Monday, October 28, 2013

Profit Driver #1: RISK

“To get profit without risk, experience without danger, and reward without work, is as impossible as it is to live without being born.”
― A.P. Gouthe

This first profit driver is a no-brainer for everybody and common wisdom is full of references about risk as an important way of accruing future gains in business.

In particular, start-ups are, by their nature, extremely risky undertakings. If you ever doubt this, try getting a bank loan based on a start-up business plan. Ok, I'm glad we've cleared that up :)

In a start-up, uncertainty is the only well-known attribute: you don't know exactly who is your customer, you don't know what is the actual need of that customer, you don't know how will you satisfy that need, you don't know if your product will ever work, you don't know if your team will hold during the runway phase, you don't know how long your runway really is.

Let's take the possible risk responses according to the T-A-R-A framework:
- Transfer - can you really transfer the start-up risk? Not really. I'm not aware of any insurance policy for this, other than the normal practice of ringfencing the start-up from other profitable endeavours you might have (if possible, protect your personal assets in the same way).
- Avoid - sure, you can simply cop out and forget we ever talked.
- Reduce - you can share the risk by going through seed rounds and accept contributions (cash and advice) from other VC's or investors. Since you know this will dilute your equity, you know then that reducing risk means also reducing possible future benefits.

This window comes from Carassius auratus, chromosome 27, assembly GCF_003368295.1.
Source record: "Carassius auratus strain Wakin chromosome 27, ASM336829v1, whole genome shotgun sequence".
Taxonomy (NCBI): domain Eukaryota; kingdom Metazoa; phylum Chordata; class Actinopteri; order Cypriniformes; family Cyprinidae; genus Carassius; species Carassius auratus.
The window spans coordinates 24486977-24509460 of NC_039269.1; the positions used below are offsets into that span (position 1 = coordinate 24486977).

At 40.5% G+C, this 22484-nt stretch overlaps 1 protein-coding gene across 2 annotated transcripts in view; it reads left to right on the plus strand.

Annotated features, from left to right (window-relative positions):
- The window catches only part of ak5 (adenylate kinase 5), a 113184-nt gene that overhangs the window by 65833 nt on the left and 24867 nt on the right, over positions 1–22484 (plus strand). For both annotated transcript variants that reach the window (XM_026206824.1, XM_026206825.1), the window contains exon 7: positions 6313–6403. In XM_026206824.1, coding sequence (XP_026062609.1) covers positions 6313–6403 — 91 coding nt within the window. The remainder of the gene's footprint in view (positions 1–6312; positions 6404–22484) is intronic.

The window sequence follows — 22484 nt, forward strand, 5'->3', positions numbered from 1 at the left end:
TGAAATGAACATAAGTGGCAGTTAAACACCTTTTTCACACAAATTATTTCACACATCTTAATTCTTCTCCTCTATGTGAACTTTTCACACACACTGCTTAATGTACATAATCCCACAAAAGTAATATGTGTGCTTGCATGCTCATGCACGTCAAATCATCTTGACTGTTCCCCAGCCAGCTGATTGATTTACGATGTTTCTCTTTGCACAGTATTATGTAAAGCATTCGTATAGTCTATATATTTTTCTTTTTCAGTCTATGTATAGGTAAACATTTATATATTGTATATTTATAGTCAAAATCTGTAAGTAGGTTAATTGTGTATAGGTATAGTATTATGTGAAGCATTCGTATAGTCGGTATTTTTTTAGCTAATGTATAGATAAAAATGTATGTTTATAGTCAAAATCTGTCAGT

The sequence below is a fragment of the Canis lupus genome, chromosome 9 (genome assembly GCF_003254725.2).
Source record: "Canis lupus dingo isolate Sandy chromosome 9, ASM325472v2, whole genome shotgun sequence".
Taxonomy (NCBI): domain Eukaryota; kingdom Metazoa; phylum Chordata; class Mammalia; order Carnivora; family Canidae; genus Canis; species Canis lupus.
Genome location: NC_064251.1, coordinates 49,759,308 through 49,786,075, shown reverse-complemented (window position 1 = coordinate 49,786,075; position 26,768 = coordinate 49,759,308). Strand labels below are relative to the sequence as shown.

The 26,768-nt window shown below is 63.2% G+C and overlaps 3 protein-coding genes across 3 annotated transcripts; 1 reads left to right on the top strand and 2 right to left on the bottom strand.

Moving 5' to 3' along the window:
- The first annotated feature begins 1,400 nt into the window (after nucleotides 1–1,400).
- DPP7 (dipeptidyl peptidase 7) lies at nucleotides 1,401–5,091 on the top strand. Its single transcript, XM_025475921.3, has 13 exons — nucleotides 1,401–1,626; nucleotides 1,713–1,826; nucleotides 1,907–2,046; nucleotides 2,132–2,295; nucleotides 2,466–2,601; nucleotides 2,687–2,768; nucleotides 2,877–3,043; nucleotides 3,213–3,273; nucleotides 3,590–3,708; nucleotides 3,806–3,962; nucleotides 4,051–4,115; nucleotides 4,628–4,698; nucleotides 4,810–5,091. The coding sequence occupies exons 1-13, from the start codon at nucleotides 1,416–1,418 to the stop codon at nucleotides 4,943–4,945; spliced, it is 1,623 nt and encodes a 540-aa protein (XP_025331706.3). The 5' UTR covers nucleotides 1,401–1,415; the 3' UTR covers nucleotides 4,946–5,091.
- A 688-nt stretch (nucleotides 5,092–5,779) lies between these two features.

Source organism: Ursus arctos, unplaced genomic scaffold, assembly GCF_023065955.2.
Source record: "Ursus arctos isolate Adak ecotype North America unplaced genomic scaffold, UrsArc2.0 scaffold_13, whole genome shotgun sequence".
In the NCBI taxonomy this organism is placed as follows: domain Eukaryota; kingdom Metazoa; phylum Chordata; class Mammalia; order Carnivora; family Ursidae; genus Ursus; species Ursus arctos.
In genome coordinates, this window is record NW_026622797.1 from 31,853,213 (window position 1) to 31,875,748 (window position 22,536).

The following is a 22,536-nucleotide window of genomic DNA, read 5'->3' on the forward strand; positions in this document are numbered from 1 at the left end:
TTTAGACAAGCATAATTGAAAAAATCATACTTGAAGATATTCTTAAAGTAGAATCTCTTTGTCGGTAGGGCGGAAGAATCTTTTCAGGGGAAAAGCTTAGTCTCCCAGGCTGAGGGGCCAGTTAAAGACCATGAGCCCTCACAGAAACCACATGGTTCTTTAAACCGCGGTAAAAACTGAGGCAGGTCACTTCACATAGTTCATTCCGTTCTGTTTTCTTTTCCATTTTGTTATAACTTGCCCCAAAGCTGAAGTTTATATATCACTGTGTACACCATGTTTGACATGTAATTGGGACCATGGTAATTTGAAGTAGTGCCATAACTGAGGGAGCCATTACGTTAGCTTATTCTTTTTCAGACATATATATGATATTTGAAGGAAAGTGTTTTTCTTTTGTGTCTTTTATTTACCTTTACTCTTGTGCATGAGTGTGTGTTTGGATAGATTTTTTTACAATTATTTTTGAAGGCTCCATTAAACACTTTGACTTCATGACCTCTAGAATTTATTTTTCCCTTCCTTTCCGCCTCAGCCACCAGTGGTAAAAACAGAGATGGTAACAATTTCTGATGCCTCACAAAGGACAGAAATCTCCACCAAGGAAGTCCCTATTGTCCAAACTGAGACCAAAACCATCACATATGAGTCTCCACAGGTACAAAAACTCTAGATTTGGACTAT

- Accept - and that's the only interesting scenario that I want to bring up in this blog entry.

Once you've chosen to accept the risk of entrepreneurship, you might as well just manage it!

Strictly from that point of view, the lean start-up methodology is just that: a very smart risk management methodology for start-ups.

Let's just look at the main chapters of Ash Maurya's excellent book, Running Lean:
1. Document your plan A
2. Identify the riskiest parts of your business model
3. Systematically test your business model

If you want to build a low-burn start-up (and who wouldn't?), you have to read Ash's book. This is one book that compels you to take notes as you read it :)

The lean start-up methodology is grounded in the scientific method: you formulate falsifiable hypotheses (i.e. formulate them in a way they can be explicitly negated as a result of experiments), continuously test them (if possible, in caeteris paribus conditions), learn about customer responses from those experiments and seamlessly incorporate them in your next product iteration.

The more you can rinse and repeat this learning cycle, the less risk and waste will be incorporated in your start-ups early life. The lean start-up methodology teaches you to systematically navigate through the start-up's unknowns, discover them and translate them into your unique advantages in the newly discovered marketplace. Your assets.

On Assets (as Profit Driver #2), next week.